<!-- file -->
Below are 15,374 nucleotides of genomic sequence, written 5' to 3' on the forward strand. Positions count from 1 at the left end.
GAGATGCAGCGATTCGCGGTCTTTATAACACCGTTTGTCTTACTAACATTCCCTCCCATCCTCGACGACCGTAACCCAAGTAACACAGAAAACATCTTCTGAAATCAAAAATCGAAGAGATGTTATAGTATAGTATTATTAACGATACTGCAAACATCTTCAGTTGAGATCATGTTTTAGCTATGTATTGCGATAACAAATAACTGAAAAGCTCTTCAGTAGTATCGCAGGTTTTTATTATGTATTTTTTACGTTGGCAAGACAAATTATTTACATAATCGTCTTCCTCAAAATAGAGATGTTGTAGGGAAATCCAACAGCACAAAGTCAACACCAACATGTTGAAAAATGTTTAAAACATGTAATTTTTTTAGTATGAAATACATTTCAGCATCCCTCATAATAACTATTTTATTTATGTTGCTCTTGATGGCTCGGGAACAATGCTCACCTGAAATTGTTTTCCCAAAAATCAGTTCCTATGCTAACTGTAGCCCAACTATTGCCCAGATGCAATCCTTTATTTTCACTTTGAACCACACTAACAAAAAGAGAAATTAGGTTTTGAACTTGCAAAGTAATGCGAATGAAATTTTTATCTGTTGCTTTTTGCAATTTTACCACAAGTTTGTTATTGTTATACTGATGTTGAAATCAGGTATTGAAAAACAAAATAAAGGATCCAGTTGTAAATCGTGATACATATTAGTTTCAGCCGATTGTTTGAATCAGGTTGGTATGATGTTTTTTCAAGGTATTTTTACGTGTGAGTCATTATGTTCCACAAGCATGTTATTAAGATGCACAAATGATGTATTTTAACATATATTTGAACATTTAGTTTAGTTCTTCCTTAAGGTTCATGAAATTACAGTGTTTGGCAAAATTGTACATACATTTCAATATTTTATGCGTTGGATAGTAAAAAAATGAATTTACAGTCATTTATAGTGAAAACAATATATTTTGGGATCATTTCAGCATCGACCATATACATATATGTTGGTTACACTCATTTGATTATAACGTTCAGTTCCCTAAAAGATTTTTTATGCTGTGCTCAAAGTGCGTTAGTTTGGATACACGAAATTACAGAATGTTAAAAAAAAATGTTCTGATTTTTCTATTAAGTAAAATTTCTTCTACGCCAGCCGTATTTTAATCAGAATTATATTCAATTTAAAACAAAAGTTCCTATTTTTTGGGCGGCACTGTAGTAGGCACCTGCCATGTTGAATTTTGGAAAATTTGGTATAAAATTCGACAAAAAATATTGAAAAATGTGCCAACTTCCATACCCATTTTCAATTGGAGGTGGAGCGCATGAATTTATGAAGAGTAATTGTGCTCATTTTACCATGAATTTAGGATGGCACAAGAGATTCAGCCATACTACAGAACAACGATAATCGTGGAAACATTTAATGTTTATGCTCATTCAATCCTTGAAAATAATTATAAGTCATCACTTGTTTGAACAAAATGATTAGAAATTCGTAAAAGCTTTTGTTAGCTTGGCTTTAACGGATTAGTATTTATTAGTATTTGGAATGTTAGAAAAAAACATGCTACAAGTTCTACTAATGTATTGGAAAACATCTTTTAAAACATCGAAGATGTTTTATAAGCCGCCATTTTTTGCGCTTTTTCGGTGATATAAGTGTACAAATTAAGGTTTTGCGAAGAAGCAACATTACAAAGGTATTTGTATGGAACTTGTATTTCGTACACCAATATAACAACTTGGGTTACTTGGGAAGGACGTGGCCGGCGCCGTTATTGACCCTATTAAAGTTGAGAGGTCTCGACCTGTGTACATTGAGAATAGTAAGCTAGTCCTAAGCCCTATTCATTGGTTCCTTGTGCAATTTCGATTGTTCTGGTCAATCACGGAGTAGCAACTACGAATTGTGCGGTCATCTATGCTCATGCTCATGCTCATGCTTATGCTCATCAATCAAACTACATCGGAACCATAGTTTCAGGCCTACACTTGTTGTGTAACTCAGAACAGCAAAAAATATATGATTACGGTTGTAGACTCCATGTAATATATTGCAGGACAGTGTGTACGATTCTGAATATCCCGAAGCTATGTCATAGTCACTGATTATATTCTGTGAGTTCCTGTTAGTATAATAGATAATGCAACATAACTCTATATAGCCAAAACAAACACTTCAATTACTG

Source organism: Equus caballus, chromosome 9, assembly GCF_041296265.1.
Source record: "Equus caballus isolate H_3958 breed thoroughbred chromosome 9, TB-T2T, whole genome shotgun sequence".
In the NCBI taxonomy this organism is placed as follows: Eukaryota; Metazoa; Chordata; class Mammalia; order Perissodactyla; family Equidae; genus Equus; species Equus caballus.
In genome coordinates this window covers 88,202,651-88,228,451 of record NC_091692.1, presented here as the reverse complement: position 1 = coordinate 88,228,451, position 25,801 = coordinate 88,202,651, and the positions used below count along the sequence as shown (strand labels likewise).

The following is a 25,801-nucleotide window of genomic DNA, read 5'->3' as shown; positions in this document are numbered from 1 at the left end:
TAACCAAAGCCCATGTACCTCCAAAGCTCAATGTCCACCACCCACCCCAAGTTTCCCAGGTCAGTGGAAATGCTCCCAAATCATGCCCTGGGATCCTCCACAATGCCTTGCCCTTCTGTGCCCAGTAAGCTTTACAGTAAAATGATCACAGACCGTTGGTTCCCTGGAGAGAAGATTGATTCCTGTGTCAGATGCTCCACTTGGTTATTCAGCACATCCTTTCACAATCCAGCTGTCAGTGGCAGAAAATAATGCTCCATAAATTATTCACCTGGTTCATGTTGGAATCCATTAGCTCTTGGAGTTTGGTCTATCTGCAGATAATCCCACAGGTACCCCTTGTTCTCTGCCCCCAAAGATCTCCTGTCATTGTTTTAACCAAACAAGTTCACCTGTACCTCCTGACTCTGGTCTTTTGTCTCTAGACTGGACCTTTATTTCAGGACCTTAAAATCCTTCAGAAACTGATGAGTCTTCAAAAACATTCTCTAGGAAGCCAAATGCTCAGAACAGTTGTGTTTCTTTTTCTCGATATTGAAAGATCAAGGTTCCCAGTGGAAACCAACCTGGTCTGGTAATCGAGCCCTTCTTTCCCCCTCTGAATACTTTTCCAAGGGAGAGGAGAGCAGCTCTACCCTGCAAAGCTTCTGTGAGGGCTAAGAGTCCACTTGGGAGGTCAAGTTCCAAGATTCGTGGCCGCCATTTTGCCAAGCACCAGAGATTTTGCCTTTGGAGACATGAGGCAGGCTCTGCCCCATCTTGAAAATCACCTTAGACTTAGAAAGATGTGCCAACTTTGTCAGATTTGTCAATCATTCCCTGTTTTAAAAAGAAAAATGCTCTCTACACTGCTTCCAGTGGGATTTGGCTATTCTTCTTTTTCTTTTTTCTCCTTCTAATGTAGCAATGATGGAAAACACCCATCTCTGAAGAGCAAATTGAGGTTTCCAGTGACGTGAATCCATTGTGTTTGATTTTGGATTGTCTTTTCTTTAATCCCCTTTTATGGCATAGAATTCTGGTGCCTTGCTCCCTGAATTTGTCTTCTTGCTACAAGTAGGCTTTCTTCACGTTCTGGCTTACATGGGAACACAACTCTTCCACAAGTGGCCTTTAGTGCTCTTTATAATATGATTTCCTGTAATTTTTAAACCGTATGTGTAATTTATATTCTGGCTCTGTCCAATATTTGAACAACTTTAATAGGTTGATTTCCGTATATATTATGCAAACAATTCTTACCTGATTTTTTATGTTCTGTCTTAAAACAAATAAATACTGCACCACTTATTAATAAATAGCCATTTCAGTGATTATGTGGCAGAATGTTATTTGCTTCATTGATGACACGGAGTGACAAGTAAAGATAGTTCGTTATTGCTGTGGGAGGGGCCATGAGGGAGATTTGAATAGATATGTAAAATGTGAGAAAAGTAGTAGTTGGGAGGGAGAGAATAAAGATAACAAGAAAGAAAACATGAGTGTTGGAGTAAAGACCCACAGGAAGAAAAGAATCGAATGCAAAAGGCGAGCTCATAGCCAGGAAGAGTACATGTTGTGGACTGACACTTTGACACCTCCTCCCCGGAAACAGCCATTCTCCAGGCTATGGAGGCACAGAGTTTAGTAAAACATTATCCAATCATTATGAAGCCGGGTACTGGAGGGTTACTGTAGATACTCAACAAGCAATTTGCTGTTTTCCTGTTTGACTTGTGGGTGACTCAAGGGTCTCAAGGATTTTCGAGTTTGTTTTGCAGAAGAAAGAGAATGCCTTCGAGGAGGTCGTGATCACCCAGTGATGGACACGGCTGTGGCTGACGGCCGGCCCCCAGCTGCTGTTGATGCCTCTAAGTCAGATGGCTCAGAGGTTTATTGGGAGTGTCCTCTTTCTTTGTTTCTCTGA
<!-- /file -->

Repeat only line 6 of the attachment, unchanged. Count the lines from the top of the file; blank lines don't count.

In genome coordinates this window covers 88,202,651-88,228,451 of record NC_091692.1, presented here as the reverse complement: position 1 = coordinate 88,228,451, position 25,801 = coordinate 88,202,651, and the positions used below count along the sequence as shown (strand labels likewise).